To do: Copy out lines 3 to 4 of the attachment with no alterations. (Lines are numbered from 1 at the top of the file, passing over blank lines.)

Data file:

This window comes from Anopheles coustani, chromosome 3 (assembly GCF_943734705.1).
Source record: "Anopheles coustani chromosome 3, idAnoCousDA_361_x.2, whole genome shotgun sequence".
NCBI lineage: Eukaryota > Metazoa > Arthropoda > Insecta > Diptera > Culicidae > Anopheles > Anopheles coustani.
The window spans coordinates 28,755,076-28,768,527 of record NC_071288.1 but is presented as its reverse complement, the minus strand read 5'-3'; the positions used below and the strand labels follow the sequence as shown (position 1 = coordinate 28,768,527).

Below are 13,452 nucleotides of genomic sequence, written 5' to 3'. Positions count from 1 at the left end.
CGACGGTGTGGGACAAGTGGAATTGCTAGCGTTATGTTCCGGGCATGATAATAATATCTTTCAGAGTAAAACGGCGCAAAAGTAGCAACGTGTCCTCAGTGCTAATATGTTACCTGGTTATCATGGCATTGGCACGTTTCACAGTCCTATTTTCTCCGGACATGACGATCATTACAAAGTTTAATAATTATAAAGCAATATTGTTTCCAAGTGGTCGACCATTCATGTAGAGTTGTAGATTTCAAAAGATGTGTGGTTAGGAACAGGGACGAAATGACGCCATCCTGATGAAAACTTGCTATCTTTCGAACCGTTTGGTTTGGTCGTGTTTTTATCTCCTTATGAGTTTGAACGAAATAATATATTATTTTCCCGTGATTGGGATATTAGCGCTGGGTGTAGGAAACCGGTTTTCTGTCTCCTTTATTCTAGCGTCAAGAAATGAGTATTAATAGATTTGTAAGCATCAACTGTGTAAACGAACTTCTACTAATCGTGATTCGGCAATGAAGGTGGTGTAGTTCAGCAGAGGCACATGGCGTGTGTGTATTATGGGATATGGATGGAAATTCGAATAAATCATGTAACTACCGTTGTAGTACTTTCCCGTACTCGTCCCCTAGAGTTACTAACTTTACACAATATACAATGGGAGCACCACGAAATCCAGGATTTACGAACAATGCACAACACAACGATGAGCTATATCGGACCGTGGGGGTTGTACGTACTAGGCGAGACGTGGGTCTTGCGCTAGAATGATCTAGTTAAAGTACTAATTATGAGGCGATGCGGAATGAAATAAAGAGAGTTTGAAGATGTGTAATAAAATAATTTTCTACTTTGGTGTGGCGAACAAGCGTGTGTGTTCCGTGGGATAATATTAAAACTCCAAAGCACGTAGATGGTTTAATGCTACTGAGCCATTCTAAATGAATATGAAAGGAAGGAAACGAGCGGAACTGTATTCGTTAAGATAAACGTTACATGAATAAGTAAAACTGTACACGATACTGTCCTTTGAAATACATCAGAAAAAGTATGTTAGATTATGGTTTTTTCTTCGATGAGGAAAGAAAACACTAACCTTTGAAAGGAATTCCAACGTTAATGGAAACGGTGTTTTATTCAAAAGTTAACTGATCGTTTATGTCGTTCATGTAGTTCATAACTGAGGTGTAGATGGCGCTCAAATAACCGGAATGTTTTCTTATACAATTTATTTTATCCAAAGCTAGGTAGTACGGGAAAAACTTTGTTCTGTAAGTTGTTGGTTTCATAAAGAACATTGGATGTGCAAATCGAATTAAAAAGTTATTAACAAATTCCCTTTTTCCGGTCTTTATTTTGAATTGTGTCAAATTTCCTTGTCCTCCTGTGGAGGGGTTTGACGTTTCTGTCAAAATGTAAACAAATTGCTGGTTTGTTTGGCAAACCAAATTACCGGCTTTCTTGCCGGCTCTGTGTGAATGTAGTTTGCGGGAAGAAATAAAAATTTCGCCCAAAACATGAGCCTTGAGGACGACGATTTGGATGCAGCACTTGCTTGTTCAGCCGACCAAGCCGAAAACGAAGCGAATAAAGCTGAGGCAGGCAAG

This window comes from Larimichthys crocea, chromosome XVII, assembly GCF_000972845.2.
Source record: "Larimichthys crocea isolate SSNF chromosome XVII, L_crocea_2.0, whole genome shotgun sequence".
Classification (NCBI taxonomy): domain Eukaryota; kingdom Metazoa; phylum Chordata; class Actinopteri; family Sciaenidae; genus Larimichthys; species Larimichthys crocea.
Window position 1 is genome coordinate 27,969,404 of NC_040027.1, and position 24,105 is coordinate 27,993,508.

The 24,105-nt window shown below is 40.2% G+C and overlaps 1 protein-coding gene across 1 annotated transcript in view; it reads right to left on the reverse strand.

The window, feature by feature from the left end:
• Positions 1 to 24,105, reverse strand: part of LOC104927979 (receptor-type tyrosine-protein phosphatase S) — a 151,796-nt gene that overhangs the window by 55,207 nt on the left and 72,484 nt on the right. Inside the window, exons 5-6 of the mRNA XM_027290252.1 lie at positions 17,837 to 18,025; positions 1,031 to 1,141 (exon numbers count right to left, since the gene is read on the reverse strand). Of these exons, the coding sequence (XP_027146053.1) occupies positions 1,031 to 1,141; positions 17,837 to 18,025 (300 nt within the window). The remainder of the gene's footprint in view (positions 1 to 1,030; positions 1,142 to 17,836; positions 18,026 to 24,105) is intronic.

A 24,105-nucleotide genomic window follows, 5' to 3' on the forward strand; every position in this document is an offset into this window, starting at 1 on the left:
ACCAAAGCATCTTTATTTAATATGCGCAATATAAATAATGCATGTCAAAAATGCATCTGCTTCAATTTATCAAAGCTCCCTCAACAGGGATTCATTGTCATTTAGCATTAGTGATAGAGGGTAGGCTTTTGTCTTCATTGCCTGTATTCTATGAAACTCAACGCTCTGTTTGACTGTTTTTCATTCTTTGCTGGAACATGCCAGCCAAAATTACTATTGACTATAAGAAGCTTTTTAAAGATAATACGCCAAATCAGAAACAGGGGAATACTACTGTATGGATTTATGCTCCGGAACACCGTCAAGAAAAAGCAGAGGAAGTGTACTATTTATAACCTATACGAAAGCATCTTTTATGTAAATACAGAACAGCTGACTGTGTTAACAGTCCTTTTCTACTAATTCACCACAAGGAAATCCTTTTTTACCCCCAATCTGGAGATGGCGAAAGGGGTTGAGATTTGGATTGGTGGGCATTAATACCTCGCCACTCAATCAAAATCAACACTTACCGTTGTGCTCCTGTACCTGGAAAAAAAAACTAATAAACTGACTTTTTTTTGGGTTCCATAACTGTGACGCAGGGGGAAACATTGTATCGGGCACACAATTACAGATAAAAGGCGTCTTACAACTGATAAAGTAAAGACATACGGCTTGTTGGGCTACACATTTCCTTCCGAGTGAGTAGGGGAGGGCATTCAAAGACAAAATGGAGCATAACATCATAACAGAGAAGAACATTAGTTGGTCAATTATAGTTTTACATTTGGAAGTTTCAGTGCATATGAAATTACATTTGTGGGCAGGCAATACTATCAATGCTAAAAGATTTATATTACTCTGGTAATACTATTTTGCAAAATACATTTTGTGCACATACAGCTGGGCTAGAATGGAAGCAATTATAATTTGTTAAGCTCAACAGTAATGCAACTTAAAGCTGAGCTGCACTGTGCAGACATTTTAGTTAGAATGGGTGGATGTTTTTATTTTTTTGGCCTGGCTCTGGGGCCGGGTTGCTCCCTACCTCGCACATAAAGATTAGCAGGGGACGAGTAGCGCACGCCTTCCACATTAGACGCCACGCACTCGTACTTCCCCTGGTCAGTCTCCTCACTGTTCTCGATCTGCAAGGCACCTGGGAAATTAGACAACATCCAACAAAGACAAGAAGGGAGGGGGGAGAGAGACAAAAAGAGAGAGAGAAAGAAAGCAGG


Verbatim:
NCBI lineage: Eukaryota > Metazoa > Arthropoda > Insecta > Diptera > Culicidae > Anopheles > Anopheles coustani.
The window spans coordinates 28,755,076-28,768,527 of record NC_071288.1 but is presented as its reverse complement, the minus strand read 5'-3'; the positions used below and the strand labels follow the sequence as shown (position 1 = coordinate 28,768,527).